An illustration of a tornado impacting a piece of land.
Illustration: Sinelab

The U.S. had an average of 1,226 tornadoes each year between 1990 to 2019, the most of any country on earth. And violent or killer tornadoes can happen almost anywhere in the U.S., the National Oceanic and Atmospheric Administration says.

Residents in the Southeast and Central Plains, where most serious tornadoes happen, especially need to take steps to protect their families from these perils. But travelers to these areas also should pay attention to weather reports and take same-day precautions.

Get a weather radio. These devices, $25 to $100 or more, provide severe weather alerts from the National Oceanic and Atmospheric Administration. Look for one with the NOAA All Hazards logo. It meets voluntary industry standards, has undergone NOAA usability and performance testing, comes with a backup battery, and has either a tone-alert feature—which keeps the radio silent until there’s a weather alert—or Specific Area Message Encoding, which lets you limit alerts to particular regions.

Map out a shelter. Save the address in a map app. If you’re in a manufactured structure, such as a mobile home, rush elsewhere—a safe room, shelter, or sturdy building—immediately after receiving an emergency alert, FEMA advises.

More on Emergency Preparedness

Designate a safe space. Ideally, choose an interior room—one that has no windows—on the lowest level of your home. (A closet will work.) Practice entering the room with your entire household, including your pets. Keep the space generally clear. “One person told me after a tornado, ‘The closet where we normally would go was full of stuff because we’d just been to the Super Saver,’” recalls Daphne LaDue, a University of Oklahoma researcher who studies household behavior during tornadoes.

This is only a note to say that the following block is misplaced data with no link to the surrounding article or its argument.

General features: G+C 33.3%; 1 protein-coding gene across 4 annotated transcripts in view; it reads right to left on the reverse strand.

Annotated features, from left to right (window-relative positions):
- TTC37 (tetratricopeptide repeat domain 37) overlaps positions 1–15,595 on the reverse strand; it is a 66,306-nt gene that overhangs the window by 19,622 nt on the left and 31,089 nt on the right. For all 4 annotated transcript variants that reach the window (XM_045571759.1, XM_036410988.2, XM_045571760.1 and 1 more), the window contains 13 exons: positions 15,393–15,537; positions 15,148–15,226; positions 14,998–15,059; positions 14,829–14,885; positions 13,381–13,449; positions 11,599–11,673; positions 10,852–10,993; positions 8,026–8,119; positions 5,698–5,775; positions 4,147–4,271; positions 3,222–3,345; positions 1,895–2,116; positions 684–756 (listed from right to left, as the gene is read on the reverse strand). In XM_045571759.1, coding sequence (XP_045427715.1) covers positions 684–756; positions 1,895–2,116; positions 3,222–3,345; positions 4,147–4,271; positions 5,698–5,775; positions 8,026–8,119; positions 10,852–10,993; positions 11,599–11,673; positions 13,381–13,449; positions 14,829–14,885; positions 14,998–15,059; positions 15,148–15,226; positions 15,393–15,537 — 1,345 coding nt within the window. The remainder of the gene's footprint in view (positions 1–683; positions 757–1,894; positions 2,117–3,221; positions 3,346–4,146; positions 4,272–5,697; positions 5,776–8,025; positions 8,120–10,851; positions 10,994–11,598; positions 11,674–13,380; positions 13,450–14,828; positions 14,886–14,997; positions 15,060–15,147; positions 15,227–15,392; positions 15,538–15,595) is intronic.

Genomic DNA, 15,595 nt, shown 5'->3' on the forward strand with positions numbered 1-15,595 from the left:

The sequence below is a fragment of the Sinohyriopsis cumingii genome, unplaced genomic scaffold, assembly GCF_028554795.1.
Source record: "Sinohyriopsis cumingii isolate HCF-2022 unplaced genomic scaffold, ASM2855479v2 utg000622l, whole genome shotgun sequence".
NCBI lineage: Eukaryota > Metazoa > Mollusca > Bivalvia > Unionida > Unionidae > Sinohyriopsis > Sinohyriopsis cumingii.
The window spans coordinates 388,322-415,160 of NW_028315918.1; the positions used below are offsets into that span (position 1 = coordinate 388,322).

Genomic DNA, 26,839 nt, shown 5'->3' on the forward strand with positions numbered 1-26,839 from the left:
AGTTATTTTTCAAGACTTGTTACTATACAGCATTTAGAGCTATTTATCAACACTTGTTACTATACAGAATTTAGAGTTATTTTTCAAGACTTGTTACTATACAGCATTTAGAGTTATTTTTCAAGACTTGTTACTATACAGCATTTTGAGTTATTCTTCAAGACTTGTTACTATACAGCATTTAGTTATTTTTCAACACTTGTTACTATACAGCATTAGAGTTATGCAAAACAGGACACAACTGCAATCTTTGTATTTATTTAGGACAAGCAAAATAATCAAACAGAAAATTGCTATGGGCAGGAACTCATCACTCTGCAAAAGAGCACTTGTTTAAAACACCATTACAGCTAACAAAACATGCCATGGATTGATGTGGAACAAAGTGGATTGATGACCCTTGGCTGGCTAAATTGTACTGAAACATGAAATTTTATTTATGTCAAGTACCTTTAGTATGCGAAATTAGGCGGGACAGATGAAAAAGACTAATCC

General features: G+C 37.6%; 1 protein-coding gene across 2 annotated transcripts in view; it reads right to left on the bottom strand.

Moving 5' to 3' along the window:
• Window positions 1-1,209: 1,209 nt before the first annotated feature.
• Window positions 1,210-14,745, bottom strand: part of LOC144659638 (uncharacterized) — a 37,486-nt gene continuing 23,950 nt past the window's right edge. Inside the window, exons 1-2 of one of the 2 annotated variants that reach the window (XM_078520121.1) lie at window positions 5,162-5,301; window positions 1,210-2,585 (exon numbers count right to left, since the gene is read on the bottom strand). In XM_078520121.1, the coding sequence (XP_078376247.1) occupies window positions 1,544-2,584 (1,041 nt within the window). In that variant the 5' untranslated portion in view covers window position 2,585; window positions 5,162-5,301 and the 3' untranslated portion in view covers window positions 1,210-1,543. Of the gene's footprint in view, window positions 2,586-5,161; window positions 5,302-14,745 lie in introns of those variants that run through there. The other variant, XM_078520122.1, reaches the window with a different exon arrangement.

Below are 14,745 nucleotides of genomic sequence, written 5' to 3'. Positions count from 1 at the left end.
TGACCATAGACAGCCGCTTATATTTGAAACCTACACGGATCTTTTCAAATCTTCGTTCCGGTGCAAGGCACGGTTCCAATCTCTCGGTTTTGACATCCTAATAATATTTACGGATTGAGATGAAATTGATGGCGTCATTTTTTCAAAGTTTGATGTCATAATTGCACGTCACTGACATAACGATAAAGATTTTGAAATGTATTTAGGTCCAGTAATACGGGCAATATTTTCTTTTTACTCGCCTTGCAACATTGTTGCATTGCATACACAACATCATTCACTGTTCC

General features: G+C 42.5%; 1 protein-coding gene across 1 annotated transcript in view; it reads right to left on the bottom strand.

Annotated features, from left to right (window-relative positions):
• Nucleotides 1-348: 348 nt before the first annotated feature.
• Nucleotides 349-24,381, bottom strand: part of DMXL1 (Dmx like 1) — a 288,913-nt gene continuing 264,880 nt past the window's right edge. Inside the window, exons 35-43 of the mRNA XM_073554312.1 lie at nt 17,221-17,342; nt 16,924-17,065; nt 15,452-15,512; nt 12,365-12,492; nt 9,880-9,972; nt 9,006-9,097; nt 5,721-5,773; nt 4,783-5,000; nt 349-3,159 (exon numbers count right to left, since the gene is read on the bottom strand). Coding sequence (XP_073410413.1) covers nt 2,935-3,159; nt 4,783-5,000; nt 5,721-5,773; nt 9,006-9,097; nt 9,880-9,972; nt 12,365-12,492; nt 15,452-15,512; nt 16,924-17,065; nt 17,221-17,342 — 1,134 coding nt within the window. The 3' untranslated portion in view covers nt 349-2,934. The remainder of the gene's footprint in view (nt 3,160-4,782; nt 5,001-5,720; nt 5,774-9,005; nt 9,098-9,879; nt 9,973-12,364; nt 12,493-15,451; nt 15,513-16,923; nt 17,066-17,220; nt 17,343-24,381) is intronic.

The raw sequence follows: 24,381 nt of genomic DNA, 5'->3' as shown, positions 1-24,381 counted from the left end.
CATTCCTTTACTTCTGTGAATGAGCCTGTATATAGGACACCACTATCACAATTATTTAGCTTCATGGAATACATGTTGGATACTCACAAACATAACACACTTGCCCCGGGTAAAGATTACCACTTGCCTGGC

Set up smartphone alerts. Government alerts are on by default on iPhones. On AndroidOS 10.0 and higher, make sure they’re on by going to Settings > Apps and notifications > Advanced > Wireless Emergency Alerts. Don’t put your phone on silent or night mode. Keep location settings on.

Build or add a safe room. If you can afford it, add this dedicated structure to your home. An 8x8x8-foot room in new construction costs between $9,400 and $13,100, FEMA says. Online, we found prefabricated units starting around $4,000, without installation. Make sure the door assembly has a label that says the door meets International Code Council standard ICC-500, indicating it can withstand a tornado wind speed of 250 mph. FEMA offers more guidance here.

Learn
How to
Build a ‘Go Bag’
Contents should include:
1.
Water and nonperishable, nutritious food.
2.
Phone charger, flashlight, and radio (battery or hand-crank).
3.
Change of clothes, sturdy shoes, personal items.
4.
IDs, personal docs, key contacts, maps, cash in small bills.
5.
First-aid kit and meds.
6.
Duct tape.
For more info, including a complete supply list for sheltering in place, go to the federal government's Ready website.
For more info, including a complete supply list for sheltering in place, go to the federal government's Ready website.

Editor’s Note: A version of this article also appeared in the July 2021 issue of Consumer Reports magazine.